federal habeas corpus graphic

Federal Habeas Corpus

Federal Habeas Corpus law is entirely distinct from Texas and other state habeas corpus law. William Salazar and I have answered some frequently asked questions about Federal Habeas Corpus law below that are asked of our attorney, and we will continue to explore this topic in other articles.

Federal Habeas Corpus attorneys work for their clients in obtaining relief through the federal court system. Filing for a writ of habeas corpus in federal court entails research, investigation and drafting of a petition that will be filed in a federal court. Attorneys can assist with every step of this procedure, and it is highly advisable that you hire an attorney to help you navigate this complicated area of federal law.

Who is eligible for habeas corpus under federal law?

To determine whether you are eligible for federal habeas corpus, you first have to determine which group you fall into under federal habeas corpus law. Citizens (resident and nonresident), Aliens (resident and nonresident, friendly and enemy) or Indians (tribal and nontribal).

Citizens (resident and nonresident)

  • Resident citizens are U.S. citizens who reside in the country
  • Non-resident citizens are U.S. citizens living outside of the country.

Aliens (resident and nonresident, friendly and enemy)

  • A resident alien is a foreigner who is a permanent resident of the country in which he or she resides but does not have citizenship. To fall under this classification in the U.S., you need to either currently have a green card or have had one in the last calendar year. You are a resident alien if you have either passed the green card test or the substantial presence test.

    [A]n individual meets the substantial presence test if such individual was present in the United States on at least 31 days during the calendar year”, and for at least 183 days during the calendar year and the two preceding calendar years, calculated pursuant to a weighted formula.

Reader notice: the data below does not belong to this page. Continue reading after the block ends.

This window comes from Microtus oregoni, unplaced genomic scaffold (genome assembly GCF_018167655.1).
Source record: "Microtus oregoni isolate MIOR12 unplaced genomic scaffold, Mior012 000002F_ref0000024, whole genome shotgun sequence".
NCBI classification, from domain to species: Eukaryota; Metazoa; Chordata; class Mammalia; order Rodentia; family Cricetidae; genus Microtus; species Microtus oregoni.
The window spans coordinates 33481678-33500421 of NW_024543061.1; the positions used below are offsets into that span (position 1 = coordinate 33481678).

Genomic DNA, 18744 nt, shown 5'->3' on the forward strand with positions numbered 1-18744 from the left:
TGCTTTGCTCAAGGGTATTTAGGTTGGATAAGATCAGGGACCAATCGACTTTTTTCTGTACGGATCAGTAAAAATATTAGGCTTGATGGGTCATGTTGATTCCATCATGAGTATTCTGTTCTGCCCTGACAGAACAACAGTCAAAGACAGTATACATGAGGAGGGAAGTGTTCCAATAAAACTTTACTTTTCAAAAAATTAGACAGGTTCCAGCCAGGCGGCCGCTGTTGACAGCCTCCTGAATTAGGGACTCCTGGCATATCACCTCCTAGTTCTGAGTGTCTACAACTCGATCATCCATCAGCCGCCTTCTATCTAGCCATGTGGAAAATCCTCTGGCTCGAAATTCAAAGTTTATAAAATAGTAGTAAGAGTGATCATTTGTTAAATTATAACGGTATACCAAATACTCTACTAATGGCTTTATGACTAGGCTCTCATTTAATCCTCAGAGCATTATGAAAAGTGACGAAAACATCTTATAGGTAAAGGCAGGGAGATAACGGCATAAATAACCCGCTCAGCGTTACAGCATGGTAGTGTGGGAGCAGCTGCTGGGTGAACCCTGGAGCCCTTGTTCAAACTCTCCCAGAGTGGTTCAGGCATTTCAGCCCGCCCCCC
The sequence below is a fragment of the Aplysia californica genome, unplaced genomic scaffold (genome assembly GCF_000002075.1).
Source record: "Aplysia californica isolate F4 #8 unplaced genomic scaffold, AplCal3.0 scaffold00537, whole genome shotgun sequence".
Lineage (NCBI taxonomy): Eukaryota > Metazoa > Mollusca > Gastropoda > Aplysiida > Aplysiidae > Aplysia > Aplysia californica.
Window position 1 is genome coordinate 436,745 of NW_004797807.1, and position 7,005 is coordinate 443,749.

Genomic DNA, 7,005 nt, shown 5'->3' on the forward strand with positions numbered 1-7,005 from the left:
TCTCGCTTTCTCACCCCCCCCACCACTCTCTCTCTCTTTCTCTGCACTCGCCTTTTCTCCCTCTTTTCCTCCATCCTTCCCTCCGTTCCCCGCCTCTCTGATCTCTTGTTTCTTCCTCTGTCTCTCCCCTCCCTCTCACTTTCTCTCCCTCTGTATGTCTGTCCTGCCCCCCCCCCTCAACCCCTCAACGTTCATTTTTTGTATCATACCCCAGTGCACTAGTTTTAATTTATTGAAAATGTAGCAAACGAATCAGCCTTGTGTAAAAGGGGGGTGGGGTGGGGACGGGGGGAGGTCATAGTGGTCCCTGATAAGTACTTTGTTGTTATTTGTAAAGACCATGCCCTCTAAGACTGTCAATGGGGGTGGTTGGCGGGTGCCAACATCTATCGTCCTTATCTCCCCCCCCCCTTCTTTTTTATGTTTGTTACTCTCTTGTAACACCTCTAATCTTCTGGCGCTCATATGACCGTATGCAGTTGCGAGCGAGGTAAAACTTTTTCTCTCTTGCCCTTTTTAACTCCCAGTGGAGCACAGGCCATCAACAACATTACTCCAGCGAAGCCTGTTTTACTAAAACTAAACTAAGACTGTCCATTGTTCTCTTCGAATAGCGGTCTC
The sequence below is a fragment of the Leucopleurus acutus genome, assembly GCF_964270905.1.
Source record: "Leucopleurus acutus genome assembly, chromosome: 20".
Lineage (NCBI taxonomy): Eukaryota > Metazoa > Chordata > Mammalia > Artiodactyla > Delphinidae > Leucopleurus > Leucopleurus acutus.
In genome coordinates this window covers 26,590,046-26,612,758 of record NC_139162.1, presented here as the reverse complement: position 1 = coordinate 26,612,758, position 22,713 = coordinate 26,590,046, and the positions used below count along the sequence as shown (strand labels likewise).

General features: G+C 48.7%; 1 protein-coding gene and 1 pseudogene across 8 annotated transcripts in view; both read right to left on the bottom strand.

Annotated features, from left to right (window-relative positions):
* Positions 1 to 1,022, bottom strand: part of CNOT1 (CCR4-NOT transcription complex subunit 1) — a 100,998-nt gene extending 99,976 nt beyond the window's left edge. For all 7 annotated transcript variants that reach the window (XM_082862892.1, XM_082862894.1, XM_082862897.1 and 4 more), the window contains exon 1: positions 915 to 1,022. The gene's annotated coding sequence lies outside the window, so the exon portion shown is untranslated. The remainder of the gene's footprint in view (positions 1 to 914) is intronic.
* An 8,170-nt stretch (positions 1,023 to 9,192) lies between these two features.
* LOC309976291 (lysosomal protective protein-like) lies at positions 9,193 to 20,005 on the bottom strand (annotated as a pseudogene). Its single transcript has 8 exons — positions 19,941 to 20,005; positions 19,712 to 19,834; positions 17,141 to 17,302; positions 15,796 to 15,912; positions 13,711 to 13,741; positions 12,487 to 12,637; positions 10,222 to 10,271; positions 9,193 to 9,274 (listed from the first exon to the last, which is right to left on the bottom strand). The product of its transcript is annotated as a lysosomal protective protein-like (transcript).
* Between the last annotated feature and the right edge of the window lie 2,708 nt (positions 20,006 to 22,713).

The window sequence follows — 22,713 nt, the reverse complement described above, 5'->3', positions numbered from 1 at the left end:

Federal Habeas Corpus law found at Sec. 7701(b)(3)(A)

  • Nonresident aliens. If you are not a U.S. citizen and don’t pass either the green card test or the substantial presence test you are a nonresident alien.
  • Friendly aliens (AKA alien friend) will be a citizen either of a neutral country or of a country allied with the United States.
  • An alien enemy is the subject or citizen of a foreign state at war with the United States. For resident enemy aliens: The ancient rule against suits by resident alien enemies has survived only so far as necessary to prevent use of the courts to accomplish a purpose which might hamper our own war efforts or give aid to the enemy

Indians (tribal and nontribal)

  • An Indian who has left the tribe (nontribal) is in the same position as an ordinary resident citizen.
  • A tribal Indian is one who retains membership in a tribe.
  • The privilege of the writ of habeas corpus shall be available to any person in a court of the United States, to test the legality of his detention by order of an Indian tribe (tribal)

What standing requirements are needed to file a writ of habeas corpus?

Traditionally one must be in “custody” to file for a writ of habeas corpus. However, the definition of custody has benn expanded to include any restraint “not shared by the public generally. See 28 USCA § 2241(c)